I remember the quieter, smaller happenings in our own lives and in the lives of those around us that are personally momentous, while the rest of the world lurches on, oblivious. You become a personal historian. You can’t forget everything and everyone you’ve ever know, and the list gets longer with each year.


From Canadian Prime Minister Stephen Harper’s speech to the Israeli Knesset in Jerusalem, Jan. 20:

stephen harper

Israel is the only country in the Middle East which has long anchored itself in the ideals of freedom, democracy and the rule of law.
And these are not mere notions.
They are the things that over time and against all odds, have proven to be over and over again the only ground in which human rights, political stability, and economic prosperity, may flourish.
These values are not proprietary,
They do not belong to one people or one nation.
Nor are they a finite resource.
On the contrary, the wider they are spread, the stronger they grow.
Likewise, when they are threatened anywhere, they are threatened everywhere.
And who threatens them, or more precisely, what today threatens the societies that embrace such values and the progress they nurture?
Those who often begin by hating the Jews.
But, history shows us, end up hating anyone who is not like them.
Those forces, which have threatened the State of Israel every single day of its existence, and which, as 9-11 graphically showed us today, threatens all of us.
And so, we either stand up for our values and our interests here in Israel, stand up for the existence of a free, democratic and distinctively Jewish state, or the retreat of our values and our interests in the world will begin.


Just put one foot in front of the other till you get there. Those were not the words my father said to me, but that was their general meaning as I was to set off for a new school in Port Orchard, WA. Having recently moved from city living to this small waterfront town, everything was new to me, and I knew no one. The small white wooden schoolhouse I would be attending was at the top of a hill, and the well-worn path leading to it led past few houses, meandering through mostly vacant pastureland with an occasional horse in residence. In Long Beach I had walked the few blocks to school on city sidewalks accompanied by a number of other eager first and second graders, and the closest I had come to a horse was the pony ride at the Pike. This would be my first long walk, and my mother and I had checked time and distance out beforehand to make sure I was not late on my first day. We were summoned by the ringing of an old school bell, which resounded throughout the area, and was loud enough so that no one could use the excuse that they hadn’t heard it.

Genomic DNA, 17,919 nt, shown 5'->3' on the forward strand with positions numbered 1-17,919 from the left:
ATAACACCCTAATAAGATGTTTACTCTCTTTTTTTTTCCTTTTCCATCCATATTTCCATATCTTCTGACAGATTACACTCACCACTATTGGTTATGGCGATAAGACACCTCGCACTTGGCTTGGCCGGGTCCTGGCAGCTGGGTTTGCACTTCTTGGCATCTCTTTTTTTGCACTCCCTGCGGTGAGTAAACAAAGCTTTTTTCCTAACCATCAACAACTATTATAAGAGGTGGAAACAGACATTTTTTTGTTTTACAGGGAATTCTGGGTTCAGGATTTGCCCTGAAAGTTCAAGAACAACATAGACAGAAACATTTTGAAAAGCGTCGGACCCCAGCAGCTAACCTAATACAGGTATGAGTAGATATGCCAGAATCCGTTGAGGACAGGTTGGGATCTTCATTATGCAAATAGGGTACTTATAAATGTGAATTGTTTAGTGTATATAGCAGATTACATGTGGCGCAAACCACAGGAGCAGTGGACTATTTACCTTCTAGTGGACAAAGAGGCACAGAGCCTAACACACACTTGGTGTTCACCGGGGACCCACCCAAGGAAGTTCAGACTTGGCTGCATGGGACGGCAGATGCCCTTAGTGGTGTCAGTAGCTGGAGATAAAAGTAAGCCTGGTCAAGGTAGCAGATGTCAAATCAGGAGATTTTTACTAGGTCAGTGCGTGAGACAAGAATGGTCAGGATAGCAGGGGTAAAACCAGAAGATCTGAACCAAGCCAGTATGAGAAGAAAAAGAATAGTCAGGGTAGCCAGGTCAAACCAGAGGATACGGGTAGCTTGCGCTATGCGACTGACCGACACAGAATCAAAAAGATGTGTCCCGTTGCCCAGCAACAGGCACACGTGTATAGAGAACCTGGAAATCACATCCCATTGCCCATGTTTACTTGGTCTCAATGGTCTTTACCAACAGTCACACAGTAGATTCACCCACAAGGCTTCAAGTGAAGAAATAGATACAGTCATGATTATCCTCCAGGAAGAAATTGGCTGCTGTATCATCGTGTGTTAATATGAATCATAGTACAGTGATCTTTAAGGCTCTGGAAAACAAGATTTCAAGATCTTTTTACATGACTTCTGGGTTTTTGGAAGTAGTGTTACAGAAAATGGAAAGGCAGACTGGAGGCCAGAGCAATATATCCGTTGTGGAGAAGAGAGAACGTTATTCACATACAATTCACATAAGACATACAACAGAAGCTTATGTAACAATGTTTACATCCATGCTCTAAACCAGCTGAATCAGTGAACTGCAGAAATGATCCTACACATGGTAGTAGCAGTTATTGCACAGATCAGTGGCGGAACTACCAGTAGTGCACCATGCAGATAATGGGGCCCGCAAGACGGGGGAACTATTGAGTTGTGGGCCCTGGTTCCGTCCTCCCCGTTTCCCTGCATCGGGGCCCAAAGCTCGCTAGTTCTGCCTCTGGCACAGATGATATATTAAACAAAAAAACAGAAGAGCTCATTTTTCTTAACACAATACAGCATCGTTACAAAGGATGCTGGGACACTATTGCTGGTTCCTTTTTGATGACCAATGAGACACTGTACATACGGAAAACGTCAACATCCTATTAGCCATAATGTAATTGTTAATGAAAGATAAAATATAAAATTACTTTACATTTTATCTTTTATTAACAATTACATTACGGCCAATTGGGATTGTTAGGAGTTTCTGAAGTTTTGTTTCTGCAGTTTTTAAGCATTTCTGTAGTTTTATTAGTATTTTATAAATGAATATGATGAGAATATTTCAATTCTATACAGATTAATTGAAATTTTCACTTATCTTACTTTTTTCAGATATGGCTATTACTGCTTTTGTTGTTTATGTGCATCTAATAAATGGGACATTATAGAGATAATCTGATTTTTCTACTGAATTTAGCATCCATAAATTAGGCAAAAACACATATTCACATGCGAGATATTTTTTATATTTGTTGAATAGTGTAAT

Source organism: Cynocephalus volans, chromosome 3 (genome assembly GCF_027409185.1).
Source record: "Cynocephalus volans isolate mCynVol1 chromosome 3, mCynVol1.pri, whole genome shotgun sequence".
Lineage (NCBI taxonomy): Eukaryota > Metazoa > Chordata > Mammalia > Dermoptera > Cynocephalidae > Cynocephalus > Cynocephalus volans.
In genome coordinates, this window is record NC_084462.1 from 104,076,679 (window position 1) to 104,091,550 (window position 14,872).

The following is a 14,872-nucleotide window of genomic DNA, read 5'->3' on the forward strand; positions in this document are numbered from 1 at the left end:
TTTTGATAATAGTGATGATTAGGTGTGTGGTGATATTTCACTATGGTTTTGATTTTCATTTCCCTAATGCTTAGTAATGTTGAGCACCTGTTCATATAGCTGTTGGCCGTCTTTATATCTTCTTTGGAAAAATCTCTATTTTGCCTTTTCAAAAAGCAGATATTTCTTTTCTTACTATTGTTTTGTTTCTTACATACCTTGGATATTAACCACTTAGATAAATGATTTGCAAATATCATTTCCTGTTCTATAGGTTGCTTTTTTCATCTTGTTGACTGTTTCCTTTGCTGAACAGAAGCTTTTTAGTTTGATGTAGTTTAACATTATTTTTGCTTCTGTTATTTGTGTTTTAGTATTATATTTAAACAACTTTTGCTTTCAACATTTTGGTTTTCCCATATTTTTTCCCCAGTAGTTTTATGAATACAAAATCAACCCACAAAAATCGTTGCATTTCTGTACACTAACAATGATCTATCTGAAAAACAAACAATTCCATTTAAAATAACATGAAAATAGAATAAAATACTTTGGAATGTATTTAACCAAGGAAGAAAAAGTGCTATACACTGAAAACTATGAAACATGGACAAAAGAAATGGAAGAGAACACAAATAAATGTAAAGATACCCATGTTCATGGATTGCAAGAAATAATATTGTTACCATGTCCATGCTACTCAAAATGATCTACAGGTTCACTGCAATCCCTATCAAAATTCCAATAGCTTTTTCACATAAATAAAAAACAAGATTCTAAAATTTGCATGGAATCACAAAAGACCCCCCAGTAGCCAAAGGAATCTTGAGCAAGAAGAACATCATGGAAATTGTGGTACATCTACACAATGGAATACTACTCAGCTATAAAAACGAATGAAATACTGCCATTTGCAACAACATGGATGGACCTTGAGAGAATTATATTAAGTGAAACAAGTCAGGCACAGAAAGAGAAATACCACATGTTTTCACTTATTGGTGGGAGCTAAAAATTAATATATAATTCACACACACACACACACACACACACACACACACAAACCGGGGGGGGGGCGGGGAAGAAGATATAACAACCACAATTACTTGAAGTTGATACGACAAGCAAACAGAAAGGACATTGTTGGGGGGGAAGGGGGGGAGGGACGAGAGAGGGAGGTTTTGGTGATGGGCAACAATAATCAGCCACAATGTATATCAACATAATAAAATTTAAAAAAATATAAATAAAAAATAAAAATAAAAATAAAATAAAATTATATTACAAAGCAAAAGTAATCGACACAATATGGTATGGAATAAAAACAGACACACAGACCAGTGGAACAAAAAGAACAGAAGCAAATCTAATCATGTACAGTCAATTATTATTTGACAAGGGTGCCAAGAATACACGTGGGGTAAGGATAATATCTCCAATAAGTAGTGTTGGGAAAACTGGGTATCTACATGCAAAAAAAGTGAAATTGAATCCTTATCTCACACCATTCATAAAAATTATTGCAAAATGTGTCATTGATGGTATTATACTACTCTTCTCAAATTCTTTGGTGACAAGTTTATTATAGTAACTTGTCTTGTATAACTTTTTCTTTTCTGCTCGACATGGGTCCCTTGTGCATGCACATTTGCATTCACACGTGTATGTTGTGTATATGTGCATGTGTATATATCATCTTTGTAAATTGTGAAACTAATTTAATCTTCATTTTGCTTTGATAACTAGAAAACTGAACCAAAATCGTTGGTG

We passed a gypsy encampment on the way, which was a great fascination to me. There were colorfully decorated caravans and raggedy children who apparently did not have to go to school and were able to run around their campground all day without too much adult supervision. I never found too much about them because the word from parents was that the gypsies stole little children. It was the gypsy form of the “Boogie-man” to keep you on the path to school. The Lindberg kidnapping had taken place in 1932, three years before, and my mother had instilled a great sense of fear of strangers in me, so I always sprinted past the gypsies. When the first snow fell, I was disappointed to find that the gypsy camp had mysteriously disappeared during the night. To my knowledge, they did not kidnap any children from our school.

Another cautionary tale for children was to stay away from a grassy hillside which fairly beckoned you to slide on it. Part of the hill had given way a year or so before and a small boy had been buried alive. This story frightened me far more than the possibility of being kidnapped by the gypsies.

gypsy 2

I spent the second grade at the little schoolhouse on the hill, where I distinguished myself once as the curator of the end-or-the-semester art show, guiding parents around the wall of watercolor paintings. I credit the teacher at that little school for introducing us all to the thrill of watching color flow unfalteringly into our puddles of water. What glorious possibilities opened before us!


I came away with many memories, some quite good, and others reflecting the angst of a seven year old during the year we lived in Port Orchard. I once fell out of the Admiral’s cherry tree while picking cherries, while my mother was enjoying tea with the Admiral’s wife. A rusty nail found it’s way into my knee as I landed on the ground, but the stolen cherries were delicious. One memory which stays with me is of a warm August morning walking on the pier and watching the seagulls with my mother. Suddenly the news came that the beloved Will Rogers had been killed in a plane crash in Alaska.

port orchard